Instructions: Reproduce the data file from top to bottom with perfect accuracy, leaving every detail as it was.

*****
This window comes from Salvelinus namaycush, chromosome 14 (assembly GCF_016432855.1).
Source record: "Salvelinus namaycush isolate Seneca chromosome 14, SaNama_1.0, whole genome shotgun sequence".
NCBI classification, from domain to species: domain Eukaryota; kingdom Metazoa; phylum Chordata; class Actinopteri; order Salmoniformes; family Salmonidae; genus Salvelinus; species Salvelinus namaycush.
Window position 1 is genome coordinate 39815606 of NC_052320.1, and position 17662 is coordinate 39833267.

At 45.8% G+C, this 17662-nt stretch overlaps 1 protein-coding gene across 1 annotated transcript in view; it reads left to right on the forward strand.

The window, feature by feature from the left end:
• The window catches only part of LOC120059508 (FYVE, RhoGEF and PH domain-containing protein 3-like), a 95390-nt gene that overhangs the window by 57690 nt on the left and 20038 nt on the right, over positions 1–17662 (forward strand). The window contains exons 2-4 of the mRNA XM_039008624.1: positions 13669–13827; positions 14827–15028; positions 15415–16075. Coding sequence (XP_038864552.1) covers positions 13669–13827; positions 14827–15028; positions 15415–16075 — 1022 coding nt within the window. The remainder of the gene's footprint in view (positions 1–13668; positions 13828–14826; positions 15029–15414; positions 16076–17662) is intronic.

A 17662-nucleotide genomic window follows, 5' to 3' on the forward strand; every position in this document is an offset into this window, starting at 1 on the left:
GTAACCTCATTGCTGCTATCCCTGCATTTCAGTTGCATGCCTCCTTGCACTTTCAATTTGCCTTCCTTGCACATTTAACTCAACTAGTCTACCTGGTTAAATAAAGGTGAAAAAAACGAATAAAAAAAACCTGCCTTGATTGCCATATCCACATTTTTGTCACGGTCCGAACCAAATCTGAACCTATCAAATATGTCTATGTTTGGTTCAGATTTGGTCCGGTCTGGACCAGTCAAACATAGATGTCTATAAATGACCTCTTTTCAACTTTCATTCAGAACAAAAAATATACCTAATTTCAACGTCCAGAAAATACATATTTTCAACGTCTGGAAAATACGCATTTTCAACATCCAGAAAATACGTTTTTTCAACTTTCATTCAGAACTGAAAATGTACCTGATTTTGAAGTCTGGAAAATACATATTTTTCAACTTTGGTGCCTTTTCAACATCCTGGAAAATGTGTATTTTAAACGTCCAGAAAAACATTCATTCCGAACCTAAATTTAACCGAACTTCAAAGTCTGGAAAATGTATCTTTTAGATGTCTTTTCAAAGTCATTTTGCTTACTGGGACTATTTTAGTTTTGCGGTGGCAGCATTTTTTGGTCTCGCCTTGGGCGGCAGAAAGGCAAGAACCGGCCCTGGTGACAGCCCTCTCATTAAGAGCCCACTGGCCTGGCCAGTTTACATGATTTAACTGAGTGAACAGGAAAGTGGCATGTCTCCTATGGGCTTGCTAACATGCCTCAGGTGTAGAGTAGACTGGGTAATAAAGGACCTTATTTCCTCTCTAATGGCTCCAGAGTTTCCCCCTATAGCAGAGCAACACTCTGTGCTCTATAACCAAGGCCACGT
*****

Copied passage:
This window comes from Salvelinus namaycush, chromosome 14 (assembly GCF_016432855.1).
Source record: "Salvelinus namaycush isolate Seneca chromosome 14, SaNama_1.0, whole genome shotgun sequence".
NCBI classification, from domain to species: domain Eukaryota; kingdom Metazoa; phylum Chordata; class Actinopteri; order Salmoniformes; family Salmonidae; genus Salvelinus; species Salvelinus namaycush.
Window position 1 is genome coordinate 39815606 of NC_052320.1, and position 17662 is coordinate 39833267.

At 45.8% G+C, this 17662-nt stretch overlaps 1 protein-coding gene across 1 annotated transcript in view; it reads left to right on the forward strand.

The window, feature by feature from the left end:
• The window catches only part of LOC120059508 (FYVE, RhoGEF and PH domain-containing protein 3-like), a 95390-nt gene that overhangs the window by 57690 nt on the left and 20038 nt on the right, over positions 1–17662 (forward strand). The window contains exons 2-4 of the mRNA XM_039008624.1: positions 13669–13827; positions 14827–15028; positions 15415–16075. Coding sequence (XP_038864552.1) covers positions 13669–13827; positions 14827–15028; positions 15415–16075 — 1022 coding nt within the window. The remainder of the gene's footprint in view (positions 1–13668; positions 13828–14826; positions 15029–15414; positions 16076–17662) is intronic.

A 17662-nucleotide genomic window follows, 5' to 3' on the forward strand; every position in this document is an offset into this window, starting at 1 on the left:
GTAACCTCATTGCTGCTATCCCTGCATTTCAGTTGCATGCCTCCTTGCACTTTCAATTTGCCTTCCTTGCACATTTAACTCAACTAGTCTACCTGGTTAAATAAAGGTGAAAAAAACGAATAAAAAAAACCTGCCTTGATTGCCATATCCACATTTTTGTCACGGTCCGAACCAAATCTGAACCTATCAAATATGTCTATGTTTGGTTCAGATTTGGTCCGGTCTGGACCAGTCAAACATAGATGTCTATAAATGACCTCTTTTCAACTTTCATTCAGAACAAAAAATATACCTAATTTCAACGTCCAGAAAATACATATTTTCAACGTCTGGAAAATACGCATTTTCAACATCCAGAAAATACGTTTTTTCAACTTTCATTCAGAACTGAAAATGTACCTGATTTTGAAGTCTGGAAAATACATATTTTTCAACTTTGGTGCCTTTTCAACATCCTGGAAAATGTGTATTTTAAACGTCCAGAAAAACATTCATTCCGAACCTAAATTTAACCGAACTTCAAAGTCTGGAAAATGTATCTTTTAGATGTCTTTTCAAAGTCATTTTGCTTACTGGGACTATTTTAGTTTTGCGGTGGCAGCATTTTTTGGTCTCGCCTTGGGCGGCAGAAAGGCAAGAACCGGCCCTGGTGACAGCCCTCTCATTAAGAGCCCACTGGCCTGGCCAGTTTACATGATTTAACTGAGTGAACAGGAAAGTGGCATGTCTCCTATGGGCTTGCTAACATGCCTCAGGTGTAGAGTAGACTGGGTAATAAAGGACCTTATTTCCTCTCTAATGGCTCCAGAGTTTCCCCCTATAGCAGAGCAACACTCTGTGCTCTATAACCAAGGCCACGT